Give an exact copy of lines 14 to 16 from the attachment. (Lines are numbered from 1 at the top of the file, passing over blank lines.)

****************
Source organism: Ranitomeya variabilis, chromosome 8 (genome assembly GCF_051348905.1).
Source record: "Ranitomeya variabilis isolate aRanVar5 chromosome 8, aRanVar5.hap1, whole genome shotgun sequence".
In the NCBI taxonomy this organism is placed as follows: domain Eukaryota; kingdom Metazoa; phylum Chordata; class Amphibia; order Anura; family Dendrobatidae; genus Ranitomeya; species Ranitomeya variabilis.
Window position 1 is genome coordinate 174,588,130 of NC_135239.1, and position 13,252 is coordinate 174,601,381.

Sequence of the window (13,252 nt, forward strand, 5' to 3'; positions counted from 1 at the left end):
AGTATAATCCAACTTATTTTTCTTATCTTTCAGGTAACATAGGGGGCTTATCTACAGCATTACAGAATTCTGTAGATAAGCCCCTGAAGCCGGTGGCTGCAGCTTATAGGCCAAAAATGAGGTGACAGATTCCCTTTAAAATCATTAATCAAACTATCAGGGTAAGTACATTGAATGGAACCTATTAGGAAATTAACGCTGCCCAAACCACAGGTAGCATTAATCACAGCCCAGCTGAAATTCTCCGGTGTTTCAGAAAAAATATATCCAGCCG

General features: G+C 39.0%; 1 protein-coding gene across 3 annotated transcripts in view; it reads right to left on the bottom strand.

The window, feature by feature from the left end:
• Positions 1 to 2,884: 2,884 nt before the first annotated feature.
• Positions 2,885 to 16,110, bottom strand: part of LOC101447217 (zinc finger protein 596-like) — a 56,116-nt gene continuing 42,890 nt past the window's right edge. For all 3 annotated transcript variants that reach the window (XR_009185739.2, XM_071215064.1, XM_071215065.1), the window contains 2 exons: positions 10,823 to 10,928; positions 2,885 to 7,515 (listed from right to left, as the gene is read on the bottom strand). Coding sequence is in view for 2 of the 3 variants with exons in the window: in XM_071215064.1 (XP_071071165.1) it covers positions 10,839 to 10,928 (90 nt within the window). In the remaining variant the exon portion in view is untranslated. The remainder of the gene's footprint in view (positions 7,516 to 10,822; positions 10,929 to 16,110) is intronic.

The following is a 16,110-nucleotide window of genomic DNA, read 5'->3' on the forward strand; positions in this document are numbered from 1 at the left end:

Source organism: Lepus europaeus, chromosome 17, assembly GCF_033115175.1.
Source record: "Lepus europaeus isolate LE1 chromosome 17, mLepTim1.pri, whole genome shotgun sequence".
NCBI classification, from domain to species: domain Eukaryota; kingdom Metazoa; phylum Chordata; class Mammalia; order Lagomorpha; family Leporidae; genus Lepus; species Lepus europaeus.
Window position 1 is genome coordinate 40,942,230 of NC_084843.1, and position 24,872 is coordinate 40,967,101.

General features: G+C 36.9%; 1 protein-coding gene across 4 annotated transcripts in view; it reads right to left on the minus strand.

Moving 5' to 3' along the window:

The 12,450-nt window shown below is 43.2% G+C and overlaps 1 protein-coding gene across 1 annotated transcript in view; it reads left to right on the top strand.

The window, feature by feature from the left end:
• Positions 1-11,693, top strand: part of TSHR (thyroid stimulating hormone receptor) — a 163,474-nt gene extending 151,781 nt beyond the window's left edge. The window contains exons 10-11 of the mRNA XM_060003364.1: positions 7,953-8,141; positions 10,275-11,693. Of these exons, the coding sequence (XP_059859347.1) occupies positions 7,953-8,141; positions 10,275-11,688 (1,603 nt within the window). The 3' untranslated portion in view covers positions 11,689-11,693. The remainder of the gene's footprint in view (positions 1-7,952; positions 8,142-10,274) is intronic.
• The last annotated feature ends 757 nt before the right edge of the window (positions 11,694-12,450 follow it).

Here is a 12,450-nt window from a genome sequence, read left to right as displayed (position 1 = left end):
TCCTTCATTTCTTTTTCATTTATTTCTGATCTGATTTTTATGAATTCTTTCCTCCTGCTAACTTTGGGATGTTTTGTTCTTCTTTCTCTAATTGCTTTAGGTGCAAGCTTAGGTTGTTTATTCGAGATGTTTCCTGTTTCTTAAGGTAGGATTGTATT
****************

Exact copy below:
NCBI classification, from domain to species: domain Eukaryota; kingdom Metazoa; phylum Chordata; class Mammalia; order Lagomorpha; family Leporidae; genus Lepus; species Lepus europaeus.
Window position 1 is genome coordinate 40,942,230 of NC_084843.1, and position 24,872 is coordinate 40,967,101.

General features: G+C 36.9%; 1 protein-coding gene across 4 annotated transcripts in view; it reads right to left on the minus strand.